What Is the Average Student Loan Interest Rate?

Understand the costs before you borrow

student loan interest rates

If you have student debt or are planning to borrow money for college, pay special attention to your student loan interest rates. The higher the student loan rate, the more you’ll pay—while lower rates will mean repaying less.

So what is the average student loan interest rate? The average student loan rate is 5.8% across all student loans, according to a 2017 policy paper from think tank New America. That depends on the type of loan you take out, such as federal or private student loans.

Here’s an overview of the average student loan interest rates you can expect, along with an explanation of how these rates are set.

Federal Student Loan Interest Rates

Student Loan Type Borrower Type Average Student Loan Interest Rate (2006-2019) Current Student Loan Interest Rates (2018-2019)
Direct subsidized and unsubsidized loans Undergraduate students 4.81% 5.05%
Direct unsubsidized loans Graduate or professional students 6.38% 6.60%
Direct PLUS loans Parents of undergraduate students and graduate or professional students 7.44% 7.60%

During that period, federal student loan rates varied quite a bit. On Direct Subsidized and Unsubsidized Loans for undergraduates, for example, the lowest rate of 3.4% is half the highest rate on these loans of 6.8%.

What Affects Federal Student Loan Rates?

Here are some factors that decide your interest rate:

What type of student loans you’re getting. Direct subsidized and unsubsidized loans carry the lowest federal student loan rates, while PLUS loans cost more.

What type of borrower you are. On direct unsubsidized loans, for instance, undergraduate students pay rates that are 1.55 percentage points lower.

When you take out a loan. Federal student loan interest rates are decided annually in the spring and take effect from July 1 to June 30 of the following year. So a loan will be assigned the federal student loan rate by the date of the first disbursement.

Recent 10-year U.S. Treasury yields. The formula for federal student loans rates is based on the 10-year treasury yield, plus a fixed add-on amount. When U.S. Treasury yields rise or fall, student loan rates track along with them.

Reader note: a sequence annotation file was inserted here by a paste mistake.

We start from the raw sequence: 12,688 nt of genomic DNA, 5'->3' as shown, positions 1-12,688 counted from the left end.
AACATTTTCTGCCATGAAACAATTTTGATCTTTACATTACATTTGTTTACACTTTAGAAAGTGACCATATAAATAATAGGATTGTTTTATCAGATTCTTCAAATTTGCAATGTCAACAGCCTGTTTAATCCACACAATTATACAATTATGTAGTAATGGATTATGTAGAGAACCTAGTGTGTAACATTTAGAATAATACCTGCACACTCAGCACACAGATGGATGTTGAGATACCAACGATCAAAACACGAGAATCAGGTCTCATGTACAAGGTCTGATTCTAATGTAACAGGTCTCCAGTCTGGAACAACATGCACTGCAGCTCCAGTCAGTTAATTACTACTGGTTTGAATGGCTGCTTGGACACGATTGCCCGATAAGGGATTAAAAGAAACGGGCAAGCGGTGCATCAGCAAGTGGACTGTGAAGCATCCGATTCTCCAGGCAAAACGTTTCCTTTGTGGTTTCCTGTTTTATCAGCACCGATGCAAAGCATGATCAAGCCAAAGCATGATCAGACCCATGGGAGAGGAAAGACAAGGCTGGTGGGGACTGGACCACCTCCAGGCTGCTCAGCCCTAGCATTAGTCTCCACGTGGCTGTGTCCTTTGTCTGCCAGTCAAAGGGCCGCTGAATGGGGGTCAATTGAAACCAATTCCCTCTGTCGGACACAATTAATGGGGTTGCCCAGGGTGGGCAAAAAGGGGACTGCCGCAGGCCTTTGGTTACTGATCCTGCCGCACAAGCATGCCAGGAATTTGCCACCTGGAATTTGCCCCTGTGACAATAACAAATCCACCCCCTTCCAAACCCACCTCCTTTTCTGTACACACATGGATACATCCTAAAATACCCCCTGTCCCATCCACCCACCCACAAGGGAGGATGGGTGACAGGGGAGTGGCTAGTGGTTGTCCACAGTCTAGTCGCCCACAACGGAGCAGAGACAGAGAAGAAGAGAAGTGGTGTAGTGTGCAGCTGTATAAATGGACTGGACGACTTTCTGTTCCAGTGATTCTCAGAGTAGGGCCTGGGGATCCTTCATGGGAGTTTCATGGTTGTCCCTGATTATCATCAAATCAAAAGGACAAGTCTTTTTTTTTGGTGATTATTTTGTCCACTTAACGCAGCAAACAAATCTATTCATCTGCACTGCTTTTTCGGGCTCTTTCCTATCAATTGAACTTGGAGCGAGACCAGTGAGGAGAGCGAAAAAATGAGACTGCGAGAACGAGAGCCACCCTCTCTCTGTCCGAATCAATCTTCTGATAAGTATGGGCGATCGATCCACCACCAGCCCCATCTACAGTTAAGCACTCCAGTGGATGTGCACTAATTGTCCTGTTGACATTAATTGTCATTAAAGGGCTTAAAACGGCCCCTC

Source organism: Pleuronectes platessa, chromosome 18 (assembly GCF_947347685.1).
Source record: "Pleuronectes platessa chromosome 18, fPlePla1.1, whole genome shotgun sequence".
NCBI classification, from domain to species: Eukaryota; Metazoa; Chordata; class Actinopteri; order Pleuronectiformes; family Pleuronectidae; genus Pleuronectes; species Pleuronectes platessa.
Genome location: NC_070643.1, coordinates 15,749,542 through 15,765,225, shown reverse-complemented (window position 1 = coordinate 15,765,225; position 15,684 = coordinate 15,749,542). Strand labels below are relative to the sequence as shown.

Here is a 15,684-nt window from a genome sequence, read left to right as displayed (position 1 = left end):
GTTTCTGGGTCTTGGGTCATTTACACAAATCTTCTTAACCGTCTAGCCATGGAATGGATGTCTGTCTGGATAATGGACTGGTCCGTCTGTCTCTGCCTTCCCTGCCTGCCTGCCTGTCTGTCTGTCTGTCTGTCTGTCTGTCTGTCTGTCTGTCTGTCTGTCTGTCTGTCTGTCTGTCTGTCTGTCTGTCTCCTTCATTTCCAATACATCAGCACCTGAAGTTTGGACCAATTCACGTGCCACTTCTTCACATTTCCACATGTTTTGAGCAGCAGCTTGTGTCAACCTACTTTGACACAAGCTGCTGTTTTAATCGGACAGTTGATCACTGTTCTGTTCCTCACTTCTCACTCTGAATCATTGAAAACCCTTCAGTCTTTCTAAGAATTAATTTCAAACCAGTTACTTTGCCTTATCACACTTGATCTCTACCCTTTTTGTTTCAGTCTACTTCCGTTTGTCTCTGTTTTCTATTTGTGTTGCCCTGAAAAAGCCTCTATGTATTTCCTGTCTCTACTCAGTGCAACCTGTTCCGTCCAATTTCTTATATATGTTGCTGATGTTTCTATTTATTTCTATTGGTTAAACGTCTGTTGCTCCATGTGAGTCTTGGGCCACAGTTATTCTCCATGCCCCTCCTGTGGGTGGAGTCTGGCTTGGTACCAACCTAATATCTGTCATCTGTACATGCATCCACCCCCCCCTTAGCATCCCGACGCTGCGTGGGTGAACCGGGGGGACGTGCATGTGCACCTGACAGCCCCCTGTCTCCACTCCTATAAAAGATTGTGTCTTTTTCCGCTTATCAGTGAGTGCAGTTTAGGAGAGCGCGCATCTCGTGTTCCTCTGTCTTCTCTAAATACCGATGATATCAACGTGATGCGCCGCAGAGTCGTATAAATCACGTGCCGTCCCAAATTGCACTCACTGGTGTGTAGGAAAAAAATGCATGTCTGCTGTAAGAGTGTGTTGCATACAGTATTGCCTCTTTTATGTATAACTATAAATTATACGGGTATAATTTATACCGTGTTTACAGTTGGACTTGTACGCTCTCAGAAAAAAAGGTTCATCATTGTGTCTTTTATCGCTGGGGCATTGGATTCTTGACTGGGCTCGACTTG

There’s little you can do to control the rates on your federal student loans—you and everyone else taking out the same types of loans in the same period will pay the same interest.

Fortunately, federal student loan rates tend to beat what you’d pay on private student loans or other forms of debt, making them a fairly affordable way to finance a college degree.

Private Student Loan Interest Rates

While federal student loan rates are standardized to all borrowers on a specific type of loan, the range of private student loan rates is much wider.

Here’s a look some statistics on average private student loan interest rates:

  • 6.17% average starting rate for 5-year, private student loans with variable rates, per Credible borrower analysis
  • 7.64% average fixed rate for 10-year private student loan
  • Private student loan rates can be lower; variable rates start at 3.95% to 4.25% APR, while fixed rates start around 5.21% to 5.49% APR
  • On the higher end, private student loan rates can range up to 14.05% to 14.28% APR

Private student loan rates vary so much because they’re tied to several factors that can change from lender to lender, loan to loan, and borrower to borrower.

What Affects Private Student Loan Rates?

So with private student loan interest rates ranging from 3.95% up to 14.28%, it can be tricky to know what you can expect to pay. The following factors can impact private student loan rates:

Which lender you choose. While many lenders offer comparable and competitive rates, some can provide a better deal than others. Collecting rate quotes can help you find the lender offering the best deal for you.

How creditworthy you (and your co-signer) are. You’ll typically need a good credit score (mid-600s or higher) to qualify for a private student loan. Lenders also tie student loan rate offers to your credit score, so better credit will net you lower rates. If your credit score doesn’t meet this standard, you can add a co-signer to your application.

The private student loan terms you choose. The options you select for your loan will impact the interest you pay. Variable-rate student loans tend to have lower rates initially, for example, but can rise or fall in repayment. Fixed rates, on the other hand, can be higher at first but are locked in through repayment and won’t change. Many lenders also offer lower rates on shorter student loan terms.

The general rates environment when you originate a loan. Similar to how federal student loan rates are tied to U.S. Treasury yields, private student loan rates are also affected by what’s happening in the larger markets and economy. As overall rates rise or fall, you can expect private student loans to reflect those trends.

How to Fight High Student Loan Rates

Once you’ve already taken out a loan, your options for lowering student loan rates are limited—but not gone.

Many lenders offer a small rate discount, typically 0.25 percentage points, for setting up automatic payments.

Student loan refinancing can be an option to replace high-interest student loans with a newer loan with a lower rate. Making extra payments on your student loan can lower the balance and the interest you pay with it.

The best way to limit student loan interest rates is to borrow wisely in the first place. Students and their parents can compare federal and private student loan rates and take advantage of low-rate options first.